This recipe is safe for Coumadin (warfarin) users.
This recipe is safe for those who are lactose intolerant.
This is NOT a low sodium recipe.
GERD / Acid Reflux
This recipe contains GERD triggers and those with GERD may wish to avoid it.
This recipe is safe for those who are sensitive to gluten. Use garbanzo flour and not wheat flour in this dish. Lea & Perrins Worcestershire sauce is gluten-free.
"My father always taught by telling stories about his experiences. His lessons were about morality and art and what insects and birds and human beings had in common. He told me what it meant to be a man and to be a Black man. He taught me about love and responsibility, about beauty, and how to make gumbo."
-Walter Mosley, Author
Gumbo is pretty easy to make. The key is to use the fat from the sausage and chicken, combine it with the olive oil and then add the flour slowly. Whisk the flour well while it browns and then add the veggies.
Choose your sausage wisely. Good quality sausage is not all that unhealthy except for the amounts of sodium. Look for a sausage that is around 100 calories per ounce and between 300 and 400 mg sodium. Because the gumbo simmers so long you won’t need added salt.
It does take a full 2 to 3 hours to simmer. The flour in the roux helps thicken the soup, but so does the filé, which is actually dried and ground sassafras root. The file not only offers the distinctive pungent flavor but also helps give the soup a silky texture. If you can’t find it, use a 10 ounce bag of frozen okra (or about a pound of fresh sliced okra).
Bay leaves come from a species of evergreen laurel originally found in the Mediterranean. The fresh leaves are glossy and smooth and fragrant but are difficult to find fresh as most that are sold commercially have been dried.
There are two main types of bay leaves – Turkish and Californian. Turkish bay leaves are not as strong but have a more complex flavor and are thought of as the superior herb.
Servings = 6 | Serving size =about 1 1/2 cups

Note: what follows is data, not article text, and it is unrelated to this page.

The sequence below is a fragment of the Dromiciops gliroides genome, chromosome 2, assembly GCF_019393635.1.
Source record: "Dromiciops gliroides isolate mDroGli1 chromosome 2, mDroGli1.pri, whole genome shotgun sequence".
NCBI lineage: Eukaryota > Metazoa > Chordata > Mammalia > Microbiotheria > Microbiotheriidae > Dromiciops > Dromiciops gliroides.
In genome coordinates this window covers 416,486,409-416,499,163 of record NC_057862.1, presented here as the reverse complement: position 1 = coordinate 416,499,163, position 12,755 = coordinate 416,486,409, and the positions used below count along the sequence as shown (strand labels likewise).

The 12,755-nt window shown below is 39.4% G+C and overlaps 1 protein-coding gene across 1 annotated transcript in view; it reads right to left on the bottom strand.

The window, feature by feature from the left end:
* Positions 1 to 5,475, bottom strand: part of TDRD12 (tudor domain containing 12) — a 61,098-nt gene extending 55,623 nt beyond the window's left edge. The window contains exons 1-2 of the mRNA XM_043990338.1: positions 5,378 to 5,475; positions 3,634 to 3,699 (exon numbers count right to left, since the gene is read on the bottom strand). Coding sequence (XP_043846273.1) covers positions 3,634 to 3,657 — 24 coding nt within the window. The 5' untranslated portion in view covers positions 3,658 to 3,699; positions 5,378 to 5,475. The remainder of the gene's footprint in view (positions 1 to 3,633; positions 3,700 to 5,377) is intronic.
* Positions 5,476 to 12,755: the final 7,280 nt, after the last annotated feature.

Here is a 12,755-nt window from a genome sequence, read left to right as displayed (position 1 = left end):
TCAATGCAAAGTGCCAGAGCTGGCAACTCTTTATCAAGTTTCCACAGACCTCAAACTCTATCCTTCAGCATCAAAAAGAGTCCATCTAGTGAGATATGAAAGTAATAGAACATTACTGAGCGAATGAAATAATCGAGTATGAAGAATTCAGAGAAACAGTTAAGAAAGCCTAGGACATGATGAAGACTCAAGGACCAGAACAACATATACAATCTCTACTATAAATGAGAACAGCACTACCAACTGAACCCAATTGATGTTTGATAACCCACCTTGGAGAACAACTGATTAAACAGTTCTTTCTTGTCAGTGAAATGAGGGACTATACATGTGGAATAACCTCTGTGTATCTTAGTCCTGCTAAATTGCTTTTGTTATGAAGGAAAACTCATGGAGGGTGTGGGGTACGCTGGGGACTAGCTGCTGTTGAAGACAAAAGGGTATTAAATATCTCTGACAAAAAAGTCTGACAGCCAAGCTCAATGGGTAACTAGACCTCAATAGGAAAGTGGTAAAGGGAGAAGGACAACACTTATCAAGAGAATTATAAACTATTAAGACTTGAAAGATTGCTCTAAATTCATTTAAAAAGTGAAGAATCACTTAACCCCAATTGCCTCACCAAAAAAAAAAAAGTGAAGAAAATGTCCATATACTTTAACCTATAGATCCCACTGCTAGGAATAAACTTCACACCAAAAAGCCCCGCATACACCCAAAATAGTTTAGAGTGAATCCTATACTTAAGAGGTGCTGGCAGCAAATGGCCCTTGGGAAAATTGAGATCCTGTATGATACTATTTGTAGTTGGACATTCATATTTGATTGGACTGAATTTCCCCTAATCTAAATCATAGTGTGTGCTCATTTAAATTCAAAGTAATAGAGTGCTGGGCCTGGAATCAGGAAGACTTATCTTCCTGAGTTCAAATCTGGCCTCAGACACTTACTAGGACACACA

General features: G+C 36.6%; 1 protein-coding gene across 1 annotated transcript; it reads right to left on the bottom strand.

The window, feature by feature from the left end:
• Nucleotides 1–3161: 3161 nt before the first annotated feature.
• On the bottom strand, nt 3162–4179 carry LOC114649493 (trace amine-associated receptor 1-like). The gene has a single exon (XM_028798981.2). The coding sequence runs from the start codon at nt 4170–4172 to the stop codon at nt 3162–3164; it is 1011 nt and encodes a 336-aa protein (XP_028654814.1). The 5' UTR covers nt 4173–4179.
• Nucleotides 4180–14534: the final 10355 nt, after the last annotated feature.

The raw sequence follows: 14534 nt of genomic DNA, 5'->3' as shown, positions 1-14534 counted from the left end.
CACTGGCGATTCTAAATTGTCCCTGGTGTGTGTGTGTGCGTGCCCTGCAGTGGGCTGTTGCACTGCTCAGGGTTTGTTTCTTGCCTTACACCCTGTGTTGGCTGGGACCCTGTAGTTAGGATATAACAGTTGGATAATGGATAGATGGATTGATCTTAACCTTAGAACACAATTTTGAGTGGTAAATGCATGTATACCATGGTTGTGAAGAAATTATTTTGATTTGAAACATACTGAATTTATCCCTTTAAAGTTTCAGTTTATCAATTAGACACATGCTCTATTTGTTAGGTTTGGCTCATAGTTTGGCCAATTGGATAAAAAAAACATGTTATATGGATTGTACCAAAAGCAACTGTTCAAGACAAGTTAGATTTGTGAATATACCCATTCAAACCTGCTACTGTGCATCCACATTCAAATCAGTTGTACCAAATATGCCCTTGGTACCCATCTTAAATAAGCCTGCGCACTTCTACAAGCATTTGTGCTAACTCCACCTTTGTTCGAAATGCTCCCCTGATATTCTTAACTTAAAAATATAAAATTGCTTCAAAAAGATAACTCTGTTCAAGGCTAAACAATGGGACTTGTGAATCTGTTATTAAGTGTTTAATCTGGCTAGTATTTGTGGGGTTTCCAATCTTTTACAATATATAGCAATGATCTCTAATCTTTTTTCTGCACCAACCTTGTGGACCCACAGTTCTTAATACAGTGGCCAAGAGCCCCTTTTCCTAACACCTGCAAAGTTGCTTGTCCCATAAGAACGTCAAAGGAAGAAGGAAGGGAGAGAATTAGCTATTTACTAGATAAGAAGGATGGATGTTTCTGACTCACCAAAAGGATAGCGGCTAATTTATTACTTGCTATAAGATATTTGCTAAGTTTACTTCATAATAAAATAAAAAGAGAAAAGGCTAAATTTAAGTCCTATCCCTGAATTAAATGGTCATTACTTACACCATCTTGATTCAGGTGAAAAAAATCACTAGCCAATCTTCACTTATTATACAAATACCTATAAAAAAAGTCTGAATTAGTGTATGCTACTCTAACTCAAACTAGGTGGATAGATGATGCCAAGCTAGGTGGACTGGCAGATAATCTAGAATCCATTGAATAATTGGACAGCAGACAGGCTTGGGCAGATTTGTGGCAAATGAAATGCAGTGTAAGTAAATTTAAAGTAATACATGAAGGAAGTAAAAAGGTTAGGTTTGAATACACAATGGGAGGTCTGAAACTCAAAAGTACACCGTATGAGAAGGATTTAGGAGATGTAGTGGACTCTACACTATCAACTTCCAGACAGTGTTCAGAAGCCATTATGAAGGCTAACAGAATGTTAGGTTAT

Cooking Time = 180 Minutes
This recipe can be multiplied by 2, 3.
This recipe makes very good leftovers, and like most soups, is better the next day.
Serve with Brown Rice
|3 ounces||Andouille sausage (diced)|
|16 ounces||boneless skinless chicken thighs (cut into 1/2 inch cubes)|
|4 Tbsp||olive oil|
|1/2 cup||all purpose wheat flour or garbanzo flour|
|3 cloves||garlic (minced)|
|1 large||onion (diced)|
|1 large||green bell pepper (seeded and diced)|
|3 medium||stalks celery (diced)|
|4 cups||no salt added chicken stock|
|2 Tbsp||Worcestershire sauce|
|2 tsp||gumbo file|
|1 tsp||dried thyme leaves|
|4 tsp||Tabasco sauce|
|4 tsp||no salt added Creole seasoning|
Place the sausage in a stock pot over medium high heat. Cook, stirring frequently, for about 2 minutes.
Add the chicken thighs and cook for about 8 to 10 minutes. Stir frequently.
Remove the sausage and chicken from the pan but leave the fat behind.
Add the olive oil to the pan and stir well. When the pan is hot add the flour.
Add the flour a little at a time, whisking constantly.
Cook, whisking continuously, for about 8 to 10 minutes. Do not allow the flour to burn, but it should turn a nutty brown.
Add the onions, celery and peppers.
Cook for about ten minutes. Stir frequently.
Add the water, stock, Worcestershire, gumbo file, thyme, Tabasco, Creole seasoning, chicken, sausage, and bay leaves.
Stir well and cover partially.
Reduce the heat and simmer for 2 1/2 hours.
Serve over brown rice.
Serving size = about 1 1/2 cups
Servings = 6
Amount Per Serving
|Calories 272||Calories from Fat 123|
|% Daily Value|
|Total Fat 13g||23%|
|Saturated Fat 2g||9%|
|Monounsaturated Fat 8g|
|Trans Fat 0g|
|Total Carbohydrates 18g||6%|
|Dietary Fiber 4g||15%|
|Vitamin A 15%||Vitamin C 65%|
|Calcium 8%||Iron 15%|
|Vitamin K 22 mcg||Potassium 633 mg|
|Magnesium 53 mg|